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I am struggling to describe a process that is a bit harder than a piece of cake - meaning it will take a little bit of effort to figure it out but not that hard.

Is there any phrase or slang that I could use to make this compact and understandable?

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    Have you thought about whether you need to say anything at all. Most actions worth doing at all are not ‘a piece of cake’. But, from your account, it will be ‘straightforward’. Why do you need to say more? If you do, then ‘fairly straightforward’ would surely do. – Tuffy May 9 at 7:28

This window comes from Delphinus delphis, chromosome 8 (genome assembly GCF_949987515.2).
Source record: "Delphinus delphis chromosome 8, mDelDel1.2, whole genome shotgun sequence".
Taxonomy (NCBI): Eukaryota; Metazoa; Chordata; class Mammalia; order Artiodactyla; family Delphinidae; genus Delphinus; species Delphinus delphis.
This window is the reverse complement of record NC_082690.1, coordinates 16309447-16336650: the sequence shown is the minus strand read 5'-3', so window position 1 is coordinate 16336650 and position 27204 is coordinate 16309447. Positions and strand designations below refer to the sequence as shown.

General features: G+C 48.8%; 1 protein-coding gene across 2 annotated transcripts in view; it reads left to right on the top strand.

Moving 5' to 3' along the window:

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An idiomatic expression which roughly means "it will take a little bit of effort to figure it out but not that hard" is "it's not rocket science".

TFD(idioms):

it's not rocket science

[be not rocket science]
To not be a pursuit, activity, or endeavor that requires extraordinary skill or intelligence.
Sure, it took a little bit of time to figure out, but reinstalling the modem wasn't rocket science or anything.

Farlex Dictionary of Idioms. © 2015 Farlex, Inc, all rights reserved.

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A phrase:

Quite simple

This is a step up from “piece of cake”, which might be “very simple” or “extremely simple”

If you are really concerned about precise degrees of simplicity you need to use precise language:

Extremely simple 
Very simple 
Simple 
Quite simple 
Not difficult 

But slang expressions, like “a doddle”, “like falling of a log”, “a piece of cake”, “child’s play”, are impossible to rank.

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